Ivan's Love - The Brothers Karamazov - Chapter 33

And I shall not weep from despair, but simply because I shall be happy in my tears, I shall steep my soul in emotion.

In this quote, the fictional Ivan Karamazov reveals his Spirit, the redeemable side of himself.

This is just before Ivan tells his story of The Grand Inquisitor, published in 1880, one of the most influential stories in modern history, said to have inspired multiple revolutions, revealing 'Ivan's tormented intellect and personal struggle for faith and identity.'

[ The Grand Inquisitor is a story in which a truly wicked man at 90 years of age argues against Christ and his desire for human freedom, saying that people not only do not understand freedom, but that they want to be happy, not to be free. The man argues that only through control and deception can people be saved from themselves, that the Devil's wilderness temptations of bread, miracles, and the unification of the earth are much better for people's lives than Christ's idea of Freedom of Spirit. ]

Alyosha: "Were you very anxious to see me, then?"
Ivan: "Very. I want to get to know you once for all, and I want you to know me. And then to say good-bye. I believe it's always best to get to know people just before leaving them. I've noticed how you've been looking at me these three months. There has been a continual look of expectation in your eyes, and I can't endure that. That's how it is I've kept away from you. But in the end I have learned to respect you. The little man stands firm, I thought. Though I am laughing, I am serious. You do stand firm, don't you? I like people who are firm like that whatever it is they stand by, even if they are such little fellows as you. Your expectant eyes ceased to annoy me, I grew fond of them in the end, those expectant eyes. You seem to love me for some reason, Alyosha?"
"I do love you, Ivan. Dmitri says of you – Ivan is a tomb! I say of you, Ivan is a riddle. You are a riddle to me even now. But I understand something in you, and I did not understand it till this morning."
"What's that?" laughed Ivan.
"You won't be angry?" Alyosha laughed too.
"That you are just as young as other young men of 23, that you are just a young and fresh and nice boy, green in fact! Now, have I insulted you dreadfully?"
"On the contrary, I am struck by a coincidence," cried Ivan, warmly and good-humouredly.

"Would you believe it that ever since that scene with her, I have thought of nothing else but my youthful greenness, and just as though you guessed that, you begin about it.
Do you know I've been sitting here thinking to myself: that if I didn't believe in life, if I lost faith in the woman I love, lost faith in the order of things, were convinced, in fact, that everything is a disorderly, damnable, and perhaps devil-ridden chaos, if I were struck by every horror of man's disillusionment

– still I should want to live and, having once tasted of the cup, I would not turn away from it till I had drained it! At thirty, though, I shall be sure to leave the cup, even if I've not emptied it, and turn away – where I don't know. But till I am thirty, I know that my youth will triumph over everything – every disillusionment, every disgust with life. I've asked myself many times whether there is in the world any despair that would overcome this frantic and perhaps unseemly thirst for life in me, and I've come to the conclusion that there isn't, that is till I am thirty, and then I shall lose it of myself, I fancy.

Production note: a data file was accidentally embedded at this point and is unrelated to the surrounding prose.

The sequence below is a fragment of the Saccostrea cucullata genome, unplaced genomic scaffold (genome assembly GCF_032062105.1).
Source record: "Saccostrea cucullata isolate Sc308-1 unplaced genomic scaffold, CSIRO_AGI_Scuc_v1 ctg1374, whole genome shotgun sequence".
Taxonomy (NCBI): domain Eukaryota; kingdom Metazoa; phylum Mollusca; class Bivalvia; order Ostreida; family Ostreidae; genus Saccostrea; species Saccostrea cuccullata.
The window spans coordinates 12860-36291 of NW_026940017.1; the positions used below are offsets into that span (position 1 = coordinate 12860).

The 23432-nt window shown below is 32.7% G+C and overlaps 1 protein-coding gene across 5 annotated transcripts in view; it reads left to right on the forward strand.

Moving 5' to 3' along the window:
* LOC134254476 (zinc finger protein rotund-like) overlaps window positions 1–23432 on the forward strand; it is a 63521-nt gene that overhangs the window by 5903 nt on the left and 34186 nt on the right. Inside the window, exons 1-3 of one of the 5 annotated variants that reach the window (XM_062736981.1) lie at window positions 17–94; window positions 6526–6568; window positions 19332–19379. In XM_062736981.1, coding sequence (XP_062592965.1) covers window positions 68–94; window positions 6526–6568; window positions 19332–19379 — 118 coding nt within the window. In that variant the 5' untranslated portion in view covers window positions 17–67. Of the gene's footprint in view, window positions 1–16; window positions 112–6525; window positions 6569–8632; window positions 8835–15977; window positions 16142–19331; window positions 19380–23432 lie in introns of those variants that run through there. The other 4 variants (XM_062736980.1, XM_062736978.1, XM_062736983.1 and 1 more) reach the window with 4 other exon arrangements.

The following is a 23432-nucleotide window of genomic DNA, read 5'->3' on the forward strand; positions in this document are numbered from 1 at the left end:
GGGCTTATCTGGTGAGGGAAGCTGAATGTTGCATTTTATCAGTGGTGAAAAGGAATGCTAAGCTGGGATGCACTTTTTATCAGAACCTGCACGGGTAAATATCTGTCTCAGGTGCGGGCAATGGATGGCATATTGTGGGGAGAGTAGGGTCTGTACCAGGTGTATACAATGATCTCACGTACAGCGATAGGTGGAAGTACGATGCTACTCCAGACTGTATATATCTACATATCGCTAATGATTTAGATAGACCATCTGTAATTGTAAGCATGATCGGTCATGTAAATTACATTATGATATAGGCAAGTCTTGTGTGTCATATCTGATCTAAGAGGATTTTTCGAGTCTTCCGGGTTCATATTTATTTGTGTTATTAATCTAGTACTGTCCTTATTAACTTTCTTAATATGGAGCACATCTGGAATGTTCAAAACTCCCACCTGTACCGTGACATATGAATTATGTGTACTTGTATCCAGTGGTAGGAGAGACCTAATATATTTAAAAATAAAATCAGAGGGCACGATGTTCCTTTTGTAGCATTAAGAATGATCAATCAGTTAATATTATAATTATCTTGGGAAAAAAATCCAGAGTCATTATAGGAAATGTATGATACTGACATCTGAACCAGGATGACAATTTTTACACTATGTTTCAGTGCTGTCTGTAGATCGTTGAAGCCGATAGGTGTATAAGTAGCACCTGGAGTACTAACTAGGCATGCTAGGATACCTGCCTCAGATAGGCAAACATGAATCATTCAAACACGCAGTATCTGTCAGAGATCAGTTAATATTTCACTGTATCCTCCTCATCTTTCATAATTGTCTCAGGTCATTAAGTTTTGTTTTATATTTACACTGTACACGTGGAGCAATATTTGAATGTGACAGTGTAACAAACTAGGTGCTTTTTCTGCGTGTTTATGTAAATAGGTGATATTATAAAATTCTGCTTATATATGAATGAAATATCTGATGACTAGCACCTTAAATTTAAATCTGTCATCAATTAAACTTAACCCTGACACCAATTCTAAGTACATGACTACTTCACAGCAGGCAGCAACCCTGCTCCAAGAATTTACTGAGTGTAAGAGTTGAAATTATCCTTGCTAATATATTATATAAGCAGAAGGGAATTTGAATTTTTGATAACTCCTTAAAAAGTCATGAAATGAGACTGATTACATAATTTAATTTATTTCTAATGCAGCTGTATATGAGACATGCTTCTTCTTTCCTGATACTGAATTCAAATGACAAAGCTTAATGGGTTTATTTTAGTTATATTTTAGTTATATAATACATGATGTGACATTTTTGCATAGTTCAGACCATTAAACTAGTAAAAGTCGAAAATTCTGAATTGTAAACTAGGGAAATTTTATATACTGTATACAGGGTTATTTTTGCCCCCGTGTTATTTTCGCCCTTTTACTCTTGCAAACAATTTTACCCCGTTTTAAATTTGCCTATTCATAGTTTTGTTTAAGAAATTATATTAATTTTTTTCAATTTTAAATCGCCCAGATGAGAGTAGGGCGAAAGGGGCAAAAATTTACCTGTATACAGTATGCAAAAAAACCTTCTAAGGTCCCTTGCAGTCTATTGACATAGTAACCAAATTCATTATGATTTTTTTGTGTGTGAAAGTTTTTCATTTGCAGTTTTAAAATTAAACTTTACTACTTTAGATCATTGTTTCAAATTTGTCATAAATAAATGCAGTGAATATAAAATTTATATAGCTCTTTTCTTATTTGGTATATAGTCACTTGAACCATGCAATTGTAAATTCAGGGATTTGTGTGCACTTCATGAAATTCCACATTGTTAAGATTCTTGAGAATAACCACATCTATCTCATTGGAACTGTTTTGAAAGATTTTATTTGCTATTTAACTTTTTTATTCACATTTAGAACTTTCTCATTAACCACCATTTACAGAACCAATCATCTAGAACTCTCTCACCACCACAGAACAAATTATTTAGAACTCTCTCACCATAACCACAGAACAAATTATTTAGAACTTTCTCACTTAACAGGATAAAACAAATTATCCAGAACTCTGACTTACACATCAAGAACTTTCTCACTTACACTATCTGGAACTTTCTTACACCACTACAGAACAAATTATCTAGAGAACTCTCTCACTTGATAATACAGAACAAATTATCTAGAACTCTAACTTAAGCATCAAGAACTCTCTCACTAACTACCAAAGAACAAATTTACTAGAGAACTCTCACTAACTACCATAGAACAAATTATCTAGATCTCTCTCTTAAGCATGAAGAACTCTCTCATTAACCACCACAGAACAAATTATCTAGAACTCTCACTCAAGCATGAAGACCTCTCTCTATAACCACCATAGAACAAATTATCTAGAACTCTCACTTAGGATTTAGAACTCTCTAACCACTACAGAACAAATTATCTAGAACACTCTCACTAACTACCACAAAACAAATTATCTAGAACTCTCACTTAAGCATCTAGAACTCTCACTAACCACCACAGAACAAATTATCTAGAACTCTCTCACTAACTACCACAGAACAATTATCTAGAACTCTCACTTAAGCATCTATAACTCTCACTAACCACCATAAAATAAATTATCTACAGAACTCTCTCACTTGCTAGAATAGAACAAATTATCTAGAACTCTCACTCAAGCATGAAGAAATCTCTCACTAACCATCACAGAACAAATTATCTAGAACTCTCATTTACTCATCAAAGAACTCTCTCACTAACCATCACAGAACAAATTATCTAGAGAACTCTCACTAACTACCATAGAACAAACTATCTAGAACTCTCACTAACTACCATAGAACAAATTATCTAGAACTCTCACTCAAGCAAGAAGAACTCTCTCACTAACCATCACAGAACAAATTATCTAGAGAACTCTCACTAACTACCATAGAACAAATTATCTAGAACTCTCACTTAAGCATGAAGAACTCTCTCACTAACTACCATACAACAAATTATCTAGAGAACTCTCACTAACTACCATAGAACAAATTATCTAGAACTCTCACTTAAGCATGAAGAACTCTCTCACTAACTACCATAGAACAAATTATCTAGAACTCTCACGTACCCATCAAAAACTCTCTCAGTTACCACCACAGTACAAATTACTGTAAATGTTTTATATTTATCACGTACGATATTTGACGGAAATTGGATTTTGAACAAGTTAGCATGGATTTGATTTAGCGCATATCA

Some drivelling consumptive moralists – and poets especially – often call that thirst for life base. It's a feature of the Karamazovs, it's true, that thirst for life regardless of everything; you have it no doubt too, but why is it base? The centripetal force on our planet is still fearfully strong, Alyosha.
I have a longing for life, and I go on living in spite of logic. Though I may not believe in the order of the universe, yet I love the sticky little leaves as they open in spring.
I love the blue sky,
I love some people, whom one loves you know sometimes without knowing why.
I love some great deeds done by men, though I've long ceased perhaps to have faith in them, yet from old habit one's heart prizes them..

I want to travel in Europe, Alyosha, I shall set off from here. And yet I know that I am only going to a graveyard, but it's a most precious graveyard, that's what it is! Precious are the dead that lie there, every stone over them speaks of such burning life in the past, of such passionate faith in their work, their truth, their struggle and their science, that I know I shall fall on the ground and kiss those stones and weep over them; though I'm convinced in my heart that it's long been nothing but a graveyard.

And I shall not weep from despair, but simply because I shall be happy in my tears, I shall steep my soul in emotion. I love the sticky leaves in spring, the blue sky – that's all it is. It's not a matter of intellect or logic, it's loving with one's inside, with one's stomach. One loves the first strength of one's youth.
Do you understand anything of my tirade, Alyosha?" Ivan laughed suddenly.
"I understand too well, Ivan. One longs to love with one's inside, with one's stomach. You said that so well and I am awfully glad that you have such a longing for life," cried Alyosha. "I think everyone should love life above everything in the world."
"Love life more than the meaning of it?"
"Certainly, love it, regardless of logic as you say, it must be regardless of logic, and it's only then one will understand the meaning of it. I have thought so a long time. Half your work is done, Ivan, you love life, now you've only to try to do the second half and you are saved."
"You are trying to save me, but perhaps I am not lost! And what does your second half mean?"
"Why, one has to raise up your dead, who perhaps have not died after all. Come, let me have tea. I am so glad of our talk, Ivan."
- The Brothers Karamazov - Chapter 33